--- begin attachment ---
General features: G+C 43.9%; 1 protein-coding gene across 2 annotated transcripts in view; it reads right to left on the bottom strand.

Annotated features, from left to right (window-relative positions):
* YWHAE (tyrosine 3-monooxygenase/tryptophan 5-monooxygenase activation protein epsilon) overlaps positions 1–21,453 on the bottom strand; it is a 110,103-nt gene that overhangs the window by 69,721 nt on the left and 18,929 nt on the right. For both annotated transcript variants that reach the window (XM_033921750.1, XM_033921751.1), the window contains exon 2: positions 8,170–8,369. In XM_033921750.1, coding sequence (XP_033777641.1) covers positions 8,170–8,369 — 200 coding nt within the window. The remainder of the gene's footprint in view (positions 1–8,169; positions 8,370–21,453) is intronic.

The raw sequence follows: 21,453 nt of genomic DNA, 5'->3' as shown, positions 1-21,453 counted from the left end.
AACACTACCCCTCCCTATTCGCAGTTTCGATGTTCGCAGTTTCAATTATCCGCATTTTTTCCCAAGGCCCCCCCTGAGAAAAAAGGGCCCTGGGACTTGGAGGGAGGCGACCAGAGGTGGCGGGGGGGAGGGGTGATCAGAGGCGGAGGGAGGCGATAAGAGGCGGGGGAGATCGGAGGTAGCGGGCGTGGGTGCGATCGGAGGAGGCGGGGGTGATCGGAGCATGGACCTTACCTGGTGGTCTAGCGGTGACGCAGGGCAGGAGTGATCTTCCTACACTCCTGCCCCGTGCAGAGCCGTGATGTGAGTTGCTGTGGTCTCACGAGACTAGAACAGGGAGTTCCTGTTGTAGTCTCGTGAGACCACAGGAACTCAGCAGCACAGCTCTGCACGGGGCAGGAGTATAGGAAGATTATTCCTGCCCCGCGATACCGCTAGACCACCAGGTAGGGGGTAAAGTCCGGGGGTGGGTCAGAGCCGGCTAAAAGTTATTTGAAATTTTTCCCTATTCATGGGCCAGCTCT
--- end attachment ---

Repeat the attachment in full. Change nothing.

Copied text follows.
General features: G+C 43.9%; 1 protein-coding gene across 2 annotated transcripts in view; it reads right to left on the bottom strand.

Annotated features, from left to right (window-relative positions):
* YWHAE (tyrosine 3-monooxygenase/tryptophan 5-monooxygenase activation protein epsilon) overlaps positions 1–21,453 on the bottom strand; it is a 110,103-nt gene that overhangs the window by 69,721 nt on the left and 18,929 nt on the right. For both annotated transcript variants that reach the window (XM_033921750.1, XM_033921751.1), the window contains exon 2: positions 8,170–8,369. In XM_033921750.1, coding sequence (XP_033777641.1) covers positions 8,170–8,369 — 200 coding nt within the window. The remainder of the gene's footprint in view (positions 1–8,169; positions 8,370–21,453) is intronic.

The raw sequence follows: 21,453 nt of genomic DNA, 5'->3' as shown, positions 1-21,453 counted from the left end.
AACACTACCCCTCCCTATTCGCAGTTTCGATGTTCGCAGTTTCAATTATCCGCATTTTTTCCCAAGGCCCCCCCTGAGAAAAAAGGGCCCTGGGACTTGGAGGGAGGCGACCAGAGGTGGCGGGGGGGAGGGGTGATCAGAGGCGGAGGGAGGCGATAAGAGGCGGGGGAGATCGGAGGTAGCGGGCGTGGGTGCGATCGGAGGAGGCGGGGGTGATCGGAGCATGGACCTTACCTGGTGGTCTAGCGGTGACGCAGGGCAGGAGTGATCTTCCTACACTCCTGCCCCGTGCAGAGCCGTGATGTGAGTTGCTGTGGTCTCACGAGACTAGAACAGGGAGTTCCTGTTGTAGTCTCGTGAGACCACAGGAACTCAGCAGCACAGCTCTGCACGGGGCAGGAGTATAGGAAGATTATTCCTGCCCCGCGATACCGCTAGACCACCAGGTAGGGGGTAAAGTCCGGGGGTGGGTCAGAGCCGGCTAAAAGTTATTTGAAATTTTTCCCTATTCATGGGCCAGCTCT